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Original Investigation |

Treatment and Outcome of Thrombolysis-Related Hemorrhage A Multicenter Retrospective Study

Shadi Yaghi, MD1,2; Amelia K. Boehme, MSPH, PhD1; Jamil Dibu, MD3; Christopher R. Leon Guerrero, MD4; Syed Ali, MD5; Sheryl Martin-Schild, MD, PhD6; Kara A. Sands, MD7; Ali Reza Noorian, MD8; Christina A. Blum, MD9; Shuchi Chaudhary, MD10; Lee H. Schwamm, MD11; David S. Liebeskind, MD8; Randolph S. Marshall, MD, MS1; Joshua Z. Willey, MD, MS1
[+] Author Affiliations
1Department of Neurology, Columbia University Medical Center, New York, New York
2currently with the Department of Neurology, Brown University, Providence, Rhode Island
3Department of Neurology, Cleveland Clinic Foundation, Cleveland, Ohio
4Department of Neurology, Washington University in St Louis, St Louis, Missouri
5Department of Neurology, University of Arkansas for Medical Sciences, Fayetteville
6Department of Neurology, Tulane University, New Orleans, Louisiana
7Department of Neurology, The University of Alabama at Birmingham, Birmingham
8Department of Neurology, UCLA (University of California, Los Angeles), for the UCLA Acute Stroke Investigators, Los Angeles
9Department of Neurology, Hospital of the University of Pennsylvania, Philadelphia
10Department of Neurology, University of Oklahoma, Norman
11Department of Neurology, Massachusetts General Hospital, Boston
JAMA Neurol. 2015;72(12):1451-1457. doi:10.1001/jamaneurol.2015.2371.
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Published online

Importance  Treatments for symptomatic intracerebral hemorrhage (sICH) are based on expert opinion, with limited data available on efficacy.

Objective  To better understand the natural history of thrombolysis-related sICH, with a focus on the efficacy of various treatments used.

Design, Setting, and Participants  Multicenter retrospective study between January 1, 2009, and April 30, 2014, at 10 primary and comprehensive stroke centers across the United States. Participants were all patients with sICH, using the definition by the Safe Implementation of Thrombolysis in Stroke-Monitoring Study (SITS-MOST), which included a parenchymal hematoma type 2 and at least a 4-point increase in the National Institutes of Health Stroke Scale score.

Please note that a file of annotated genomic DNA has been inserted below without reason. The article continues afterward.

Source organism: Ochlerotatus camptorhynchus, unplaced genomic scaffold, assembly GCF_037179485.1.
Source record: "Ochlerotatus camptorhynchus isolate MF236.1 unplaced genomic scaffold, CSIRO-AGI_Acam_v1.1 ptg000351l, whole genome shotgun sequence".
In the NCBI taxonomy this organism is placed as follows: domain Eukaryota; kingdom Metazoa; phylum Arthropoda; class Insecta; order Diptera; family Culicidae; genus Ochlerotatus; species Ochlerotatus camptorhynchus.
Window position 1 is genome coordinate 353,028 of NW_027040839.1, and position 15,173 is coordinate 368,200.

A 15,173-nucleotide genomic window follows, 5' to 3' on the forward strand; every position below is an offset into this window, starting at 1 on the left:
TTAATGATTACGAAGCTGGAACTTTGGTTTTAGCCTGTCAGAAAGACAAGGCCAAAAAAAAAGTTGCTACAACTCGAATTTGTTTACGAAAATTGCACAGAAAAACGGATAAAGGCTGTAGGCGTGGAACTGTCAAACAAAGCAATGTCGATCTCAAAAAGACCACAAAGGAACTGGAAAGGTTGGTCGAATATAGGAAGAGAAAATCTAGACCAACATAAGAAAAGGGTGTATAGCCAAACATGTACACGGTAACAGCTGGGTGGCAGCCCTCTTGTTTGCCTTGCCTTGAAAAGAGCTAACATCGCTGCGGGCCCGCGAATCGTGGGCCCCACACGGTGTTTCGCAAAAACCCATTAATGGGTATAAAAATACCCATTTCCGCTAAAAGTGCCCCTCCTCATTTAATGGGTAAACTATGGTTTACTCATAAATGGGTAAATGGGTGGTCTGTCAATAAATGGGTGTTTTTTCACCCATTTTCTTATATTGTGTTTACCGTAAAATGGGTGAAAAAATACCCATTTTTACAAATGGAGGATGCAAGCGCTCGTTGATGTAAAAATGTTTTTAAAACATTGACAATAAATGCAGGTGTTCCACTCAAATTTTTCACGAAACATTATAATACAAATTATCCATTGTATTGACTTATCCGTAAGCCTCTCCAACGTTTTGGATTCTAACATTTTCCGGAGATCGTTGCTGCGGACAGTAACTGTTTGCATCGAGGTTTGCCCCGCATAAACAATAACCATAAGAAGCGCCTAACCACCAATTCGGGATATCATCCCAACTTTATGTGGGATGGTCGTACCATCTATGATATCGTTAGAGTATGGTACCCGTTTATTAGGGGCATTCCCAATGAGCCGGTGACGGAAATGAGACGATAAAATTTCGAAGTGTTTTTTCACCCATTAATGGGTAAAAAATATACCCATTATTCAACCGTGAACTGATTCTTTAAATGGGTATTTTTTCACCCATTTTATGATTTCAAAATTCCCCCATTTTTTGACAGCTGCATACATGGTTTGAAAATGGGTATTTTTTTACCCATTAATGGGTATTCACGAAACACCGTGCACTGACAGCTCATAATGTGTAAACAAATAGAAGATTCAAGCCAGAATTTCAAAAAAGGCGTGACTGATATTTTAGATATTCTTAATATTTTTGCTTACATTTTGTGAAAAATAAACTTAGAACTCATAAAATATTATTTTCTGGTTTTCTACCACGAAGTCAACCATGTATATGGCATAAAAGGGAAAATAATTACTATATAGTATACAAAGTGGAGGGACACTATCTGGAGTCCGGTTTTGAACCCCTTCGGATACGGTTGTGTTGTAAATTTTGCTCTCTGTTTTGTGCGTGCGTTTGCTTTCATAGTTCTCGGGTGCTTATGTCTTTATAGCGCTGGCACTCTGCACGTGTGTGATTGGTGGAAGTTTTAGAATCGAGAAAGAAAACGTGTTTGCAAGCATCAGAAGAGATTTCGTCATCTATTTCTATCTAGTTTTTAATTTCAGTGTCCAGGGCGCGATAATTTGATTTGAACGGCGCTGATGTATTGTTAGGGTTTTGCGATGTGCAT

Main Outcomes and Measures  The primary outcome was in-hospital mortality, and the secondary outcome was hematoma expansion, defined as a 33% increase in the hematoma volume on follow-up imaging.

Results  Of 3894 patients treated with intravenous recombinant tissue plasminogen activator (rtPA) within 4½ hours after symptom onset of ischemic stroke, 128 (3.3%) had sICH. The median time from initiation of rtPA therapy to sICH diagnosis was 470 minutes (range, 30-2572 minutes), and the median time from diagnosis to treatment of sICH was 112 minutes (range, 12-628 minutes). The in-hospital mortality rate was 52.3% (67 of 128), and 26.8% (22 of 82) had hematoma expansion. In the multivariable models, code status change to comfort measures after sICH diagnosis was the sole factor associated with increased in-hospital mortality (odds ratio, 3.6; 95% CI, 1.2-10.6). Severe hypofibrinogenemia (fibrinogen level, <150 mg/dL) was associated with hematoma expansion, occurring in 36.3% (8 of 22) of patients without hematoma expansion vs in 25.0% (15 of 60) of patients with hematoma expansion (P = .01), highlighting a role for cryoprecipitate in reversing rtPA coagulopathy.

Conclusions and Relevance  In this study, treatment of postthrombolysis sICH did not significantly reduce the likelihood of in-hospital mortality or hematoma expansion. Shortening the time to diagnosis and treatment may be a key variable in improving outcomes of patients with sICH.

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Figure 1.
Patient Flowchart

rtPA indicates recombinant tissue plasminogen activator; sICH, symptomatic intracerebral hemorrhage; and SITS-MOST, Safe Implementation of Thrombolysis in Stroke-Monitoring Study.

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Figure 2.
Patient With Thrombolysis-Related Symptomatic Intracerebral Hemorrhage

Hematoma expansion was noted on follow-up imaging despite treatment with cryoprecipitate.

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